Sacred 2: Fallen Angel is a hack and slash action RPG hybrid, Diablo-style. Six character classes are included, along with two campaigns, one good and one evil. Replayability is through the roof in this game. If you are a fan of customization, you are in for a treat. Each character can be altered and tweaked to fit your liking in dozens of different ways. Not only are there a multitude of different weapons, skills, and abilities to choose from, but each one is further customizable. Runes, relics, and more contribute to the mix, and to be honest, it can be overwhelming. It's a bit like giving a new cell phone with all the bells and whistles to your tech-challenged grandfather; the device can do so much, it takes a while before he'll actually learn to use the phone's basic functions. Unfortunately, there is no in game tutorial to help you learn all of this, and the manual is unhelpful as well. There are plenty of resources online, but I'd have appreciated an easier learning curve.
Not much as changed in the terms of content for Sacred 2: Fallen Angel between the PC version from last year and this year's PlayStation 3 and Xbox 360 versions. We recommend checking out our PC review to look at some of the more intricate details of the game's world and gameplay. In terms of controls, the console version works well enough by mapping skills and attacks to the face buttons of the controller. The left and right triggers give modifers to these allowing for a total of 12 different slots to do your bidding. The D-Pad is mapped to potions for quick healing, mana, and other items.
Attacking is as simple as holding down the button and pointing the analog stick towards and enemy. It's a bit different than clicking a mouse constantly, but it works.
Sacred 2 allows for four player co-op online. You and three friends can drop in and out of games, with only a minor amount of hassle. The console versions allow local co-op, where you and a couch co-op partner can play together on one system. My son, with his silver Live account, was able to join me locally with no problems. Best of all, two local players can join up to two online players. To do so, both gamertags must be Live enabled; a second local player can sign in as a guest, but their progress cannot be saved. (This obviously doesn't apply to the PS3 version.) I found this quite disappointing, though it's pretty much the standard in similar games.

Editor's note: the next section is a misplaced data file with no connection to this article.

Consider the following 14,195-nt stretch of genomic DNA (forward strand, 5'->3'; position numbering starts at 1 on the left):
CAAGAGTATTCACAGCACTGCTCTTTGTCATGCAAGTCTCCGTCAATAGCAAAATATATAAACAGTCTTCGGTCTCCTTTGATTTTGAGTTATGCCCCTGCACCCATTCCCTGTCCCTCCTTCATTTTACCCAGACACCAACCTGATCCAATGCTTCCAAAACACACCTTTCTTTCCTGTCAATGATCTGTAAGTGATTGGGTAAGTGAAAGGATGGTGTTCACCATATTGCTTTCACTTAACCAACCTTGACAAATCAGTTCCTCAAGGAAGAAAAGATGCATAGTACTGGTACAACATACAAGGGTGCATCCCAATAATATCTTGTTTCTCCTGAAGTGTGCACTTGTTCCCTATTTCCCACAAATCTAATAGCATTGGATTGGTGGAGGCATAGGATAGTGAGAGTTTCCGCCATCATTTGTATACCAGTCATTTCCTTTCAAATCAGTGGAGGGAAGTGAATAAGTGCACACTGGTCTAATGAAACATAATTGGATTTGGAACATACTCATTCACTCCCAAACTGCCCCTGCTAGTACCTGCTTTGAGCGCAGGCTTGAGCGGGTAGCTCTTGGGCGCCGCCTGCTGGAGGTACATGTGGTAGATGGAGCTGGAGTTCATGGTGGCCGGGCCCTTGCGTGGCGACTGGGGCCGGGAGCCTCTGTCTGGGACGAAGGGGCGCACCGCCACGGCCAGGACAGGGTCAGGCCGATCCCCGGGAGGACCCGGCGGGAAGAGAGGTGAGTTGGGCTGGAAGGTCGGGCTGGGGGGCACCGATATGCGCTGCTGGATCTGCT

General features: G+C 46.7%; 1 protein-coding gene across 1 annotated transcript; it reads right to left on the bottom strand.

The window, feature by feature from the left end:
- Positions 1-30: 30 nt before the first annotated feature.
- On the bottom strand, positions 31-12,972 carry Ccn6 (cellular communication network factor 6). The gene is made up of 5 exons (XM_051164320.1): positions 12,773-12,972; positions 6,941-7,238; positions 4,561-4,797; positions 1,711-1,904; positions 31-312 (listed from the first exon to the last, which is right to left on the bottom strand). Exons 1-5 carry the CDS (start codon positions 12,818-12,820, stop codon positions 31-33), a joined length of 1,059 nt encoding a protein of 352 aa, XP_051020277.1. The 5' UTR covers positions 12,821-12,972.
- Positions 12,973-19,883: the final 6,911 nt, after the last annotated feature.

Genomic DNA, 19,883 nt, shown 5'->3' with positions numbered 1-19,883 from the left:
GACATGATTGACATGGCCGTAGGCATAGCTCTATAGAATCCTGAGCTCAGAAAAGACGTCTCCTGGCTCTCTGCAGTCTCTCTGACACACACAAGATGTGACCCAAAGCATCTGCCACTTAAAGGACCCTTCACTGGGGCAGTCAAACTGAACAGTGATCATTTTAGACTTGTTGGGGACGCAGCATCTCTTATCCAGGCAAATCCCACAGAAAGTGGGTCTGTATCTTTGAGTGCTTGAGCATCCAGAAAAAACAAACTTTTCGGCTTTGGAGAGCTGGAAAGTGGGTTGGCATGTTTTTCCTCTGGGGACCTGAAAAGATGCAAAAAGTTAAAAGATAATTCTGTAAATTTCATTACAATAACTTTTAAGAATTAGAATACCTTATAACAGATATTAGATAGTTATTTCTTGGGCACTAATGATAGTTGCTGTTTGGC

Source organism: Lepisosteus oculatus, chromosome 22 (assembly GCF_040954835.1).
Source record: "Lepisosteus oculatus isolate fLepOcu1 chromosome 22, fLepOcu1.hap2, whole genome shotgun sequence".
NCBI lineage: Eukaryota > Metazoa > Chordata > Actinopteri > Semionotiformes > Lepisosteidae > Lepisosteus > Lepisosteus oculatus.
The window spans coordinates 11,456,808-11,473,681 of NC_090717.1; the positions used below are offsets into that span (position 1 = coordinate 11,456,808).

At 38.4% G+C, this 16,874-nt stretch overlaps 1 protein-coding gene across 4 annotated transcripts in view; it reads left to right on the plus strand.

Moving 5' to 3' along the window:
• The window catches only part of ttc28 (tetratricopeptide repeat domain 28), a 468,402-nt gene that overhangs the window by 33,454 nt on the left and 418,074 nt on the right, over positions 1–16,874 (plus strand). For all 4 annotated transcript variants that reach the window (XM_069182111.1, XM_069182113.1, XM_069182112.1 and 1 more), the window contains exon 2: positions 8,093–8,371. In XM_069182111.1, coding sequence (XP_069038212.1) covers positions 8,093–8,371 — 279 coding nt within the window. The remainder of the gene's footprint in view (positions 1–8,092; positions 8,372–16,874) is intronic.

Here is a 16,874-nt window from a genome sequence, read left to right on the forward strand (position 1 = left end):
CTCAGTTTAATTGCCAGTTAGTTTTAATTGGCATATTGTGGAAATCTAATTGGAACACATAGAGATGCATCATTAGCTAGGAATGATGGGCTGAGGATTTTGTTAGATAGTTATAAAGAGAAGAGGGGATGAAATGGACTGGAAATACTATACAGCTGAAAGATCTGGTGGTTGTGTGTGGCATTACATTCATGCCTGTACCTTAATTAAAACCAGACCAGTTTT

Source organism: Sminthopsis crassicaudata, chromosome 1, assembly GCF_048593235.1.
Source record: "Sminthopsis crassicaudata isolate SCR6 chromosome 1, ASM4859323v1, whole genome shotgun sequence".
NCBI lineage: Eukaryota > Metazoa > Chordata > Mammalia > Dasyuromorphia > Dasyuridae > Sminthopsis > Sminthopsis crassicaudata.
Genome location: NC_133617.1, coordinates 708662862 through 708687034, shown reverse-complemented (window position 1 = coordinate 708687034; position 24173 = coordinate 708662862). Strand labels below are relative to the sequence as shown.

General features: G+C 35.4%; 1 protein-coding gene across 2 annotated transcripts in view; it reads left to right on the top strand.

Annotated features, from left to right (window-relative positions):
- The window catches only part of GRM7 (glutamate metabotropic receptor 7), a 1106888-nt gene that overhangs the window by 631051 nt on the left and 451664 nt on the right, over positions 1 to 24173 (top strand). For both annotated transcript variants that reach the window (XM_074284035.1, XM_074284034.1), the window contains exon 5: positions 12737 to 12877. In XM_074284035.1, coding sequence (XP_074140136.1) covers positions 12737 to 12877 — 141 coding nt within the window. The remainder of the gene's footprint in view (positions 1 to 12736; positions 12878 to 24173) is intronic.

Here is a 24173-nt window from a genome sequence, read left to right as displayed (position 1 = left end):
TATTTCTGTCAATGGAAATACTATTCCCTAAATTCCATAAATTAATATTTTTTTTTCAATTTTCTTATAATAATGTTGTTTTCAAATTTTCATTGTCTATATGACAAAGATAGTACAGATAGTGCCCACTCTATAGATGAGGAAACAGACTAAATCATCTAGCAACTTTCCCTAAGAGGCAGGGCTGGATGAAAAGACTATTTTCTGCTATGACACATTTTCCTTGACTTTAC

Local co-op is a great addition, but there are a few nagging problems in Sacred 2 that mar the otherwise enjoyable experience. One such flaw is the camera. The view is zoomed out incredibly high overhead, no matter how close you are to you partner. The game is certainly playable in bird's eye view, but you miss all of the eye candy, and important details can be hard to see. I'd have liked to have seen an automatic zoom, particularly in dungeons, where players will generally be close to one another. Another issue is that only one player can manipulate menus at a time. In a game where you are constantly trying new slots, using runes, scrapping excess junk, etc. there is a lot of waiting around for your partner to finish. Having two menus up at once would get you both back into the action twice as fast.
There is one problem with local co-op that, to be frank, is almost a deal breaker. You cannot trade items with a local partner. Unbelievable as it may sound, if your high elf picks up a wicked set of wings that would be perfect for your buddy's Seraphim, there's no way to trade them. You can store items in your own hero chest, which is available to any of the characters from your gamertag , but your local friend is out of luck. Not allowing trading of items is a baffling design decision, and I can only assume that it is in place to dissuade cheating or exploiting somehow. The only workaround is to trade items to an online friend, who can trade them back to anyone. For the most part, I'd say it isn't worth the trouble. This is easily the biggest flaw of the console version of Sacred 2.
The online co-op works well for the most part with a little more seamless experience than the local. Players aren't tied to the same area, and menus can be manipulated separately. There are a few issues with connections, mostly server issues - but from what we hear all this will be ironed out in an upcoming patch in the next few weeks.
Even with these quirks, Sacred 2 is a fine co-op experience. Both players share experience, no matter who completes the quest or gets the kill shot. The experience does scale somewhat based on level, with lower characters receiving proportionally less than higher partners. Buddy tactics work very well in certain situations, like having a melee character wade in and take a few hits while a caster or other ranged attacker hangs back and unleashes the damage. The whole game has an MMO feel to it, which I find intriguing. I can see myself hanging onto Sacred 2 for a long time, and revisiting it often.
I don't normally explain my scores for reviews, but in this case it deserves mentioning. The PC version earned a 4, and the console version adds in local co-op, which I consider worth at least half a point more. However, I must deduct that same half-point for the puzzling lack of local item trading. Nonetheless, Sacred 2: Fallen Angel is great, arguably excellent, and hopefully a patch will fix this issue in the future.